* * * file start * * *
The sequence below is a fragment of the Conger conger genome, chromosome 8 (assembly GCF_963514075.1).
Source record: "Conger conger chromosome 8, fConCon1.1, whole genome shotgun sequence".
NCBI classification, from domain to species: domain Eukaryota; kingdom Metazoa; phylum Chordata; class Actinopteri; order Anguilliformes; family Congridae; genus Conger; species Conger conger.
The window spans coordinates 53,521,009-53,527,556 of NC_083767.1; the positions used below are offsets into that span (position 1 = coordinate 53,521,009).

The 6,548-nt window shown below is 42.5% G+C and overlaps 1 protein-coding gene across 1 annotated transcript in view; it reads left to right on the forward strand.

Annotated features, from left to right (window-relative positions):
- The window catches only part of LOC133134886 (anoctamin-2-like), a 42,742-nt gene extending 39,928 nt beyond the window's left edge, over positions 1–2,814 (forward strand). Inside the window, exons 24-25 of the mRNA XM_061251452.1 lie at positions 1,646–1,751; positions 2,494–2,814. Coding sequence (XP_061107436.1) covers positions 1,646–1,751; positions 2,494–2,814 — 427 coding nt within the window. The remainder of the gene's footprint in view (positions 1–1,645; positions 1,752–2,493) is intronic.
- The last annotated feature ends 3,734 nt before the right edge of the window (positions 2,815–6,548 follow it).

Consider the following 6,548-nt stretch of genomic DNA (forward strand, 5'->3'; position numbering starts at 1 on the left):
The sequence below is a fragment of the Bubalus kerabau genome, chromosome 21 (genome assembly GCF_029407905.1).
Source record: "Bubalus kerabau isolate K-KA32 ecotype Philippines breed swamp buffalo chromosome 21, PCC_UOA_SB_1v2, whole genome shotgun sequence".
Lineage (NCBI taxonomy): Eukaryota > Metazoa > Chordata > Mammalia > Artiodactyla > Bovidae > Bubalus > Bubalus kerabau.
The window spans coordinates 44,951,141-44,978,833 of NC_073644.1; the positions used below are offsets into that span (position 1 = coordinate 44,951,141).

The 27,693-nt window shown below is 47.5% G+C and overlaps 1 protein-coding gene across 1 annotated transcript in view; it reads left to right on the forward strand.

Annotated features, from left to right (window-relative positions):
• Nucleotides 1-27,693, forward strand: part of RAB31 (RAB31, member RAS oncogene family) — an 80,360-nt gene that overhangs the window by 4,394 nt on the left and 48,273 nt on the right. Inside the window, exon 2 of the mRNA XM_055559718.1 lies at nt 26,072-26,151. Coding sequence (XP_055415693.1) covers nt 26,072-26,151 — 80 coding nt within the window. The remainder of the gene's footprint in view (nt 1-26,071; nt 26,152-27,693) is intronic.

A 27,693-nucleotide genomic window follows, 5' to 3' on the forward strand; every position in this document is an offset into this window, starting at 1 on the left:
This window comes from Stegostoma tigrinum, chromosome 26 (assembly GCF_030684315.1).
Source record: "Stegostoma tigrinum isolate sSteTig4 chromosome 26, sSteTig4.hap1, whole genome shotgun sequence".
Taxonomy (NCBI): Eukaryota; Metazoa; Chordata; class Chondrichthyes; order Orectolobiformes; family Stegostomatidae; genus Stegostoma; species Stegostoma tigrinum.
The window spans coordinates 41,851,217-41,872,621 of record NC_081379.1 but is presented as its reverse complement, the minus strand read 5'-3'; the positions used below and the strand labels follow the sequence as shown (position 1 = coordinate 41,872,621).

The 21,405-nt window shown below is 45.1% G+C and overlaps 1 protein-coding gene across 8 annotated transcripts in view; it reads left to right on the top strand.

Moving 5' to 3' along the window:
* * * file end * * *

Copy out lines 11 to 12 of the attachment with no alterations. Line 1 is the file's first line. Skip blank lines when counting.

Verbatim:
Source record: "Bubalus kerabau isolate K-KA32 ecotype Philippines breed swamp buffalo chromosome 21, PCC_UOA_SB_1v2, whole genome shotgun sequence".
Lineage (NCBI taxonomy): Eukaryota > Metazoa > Chordata > Mammalia > Artiodactyla > Bovidae > Bubalus > Bubalus kerabau.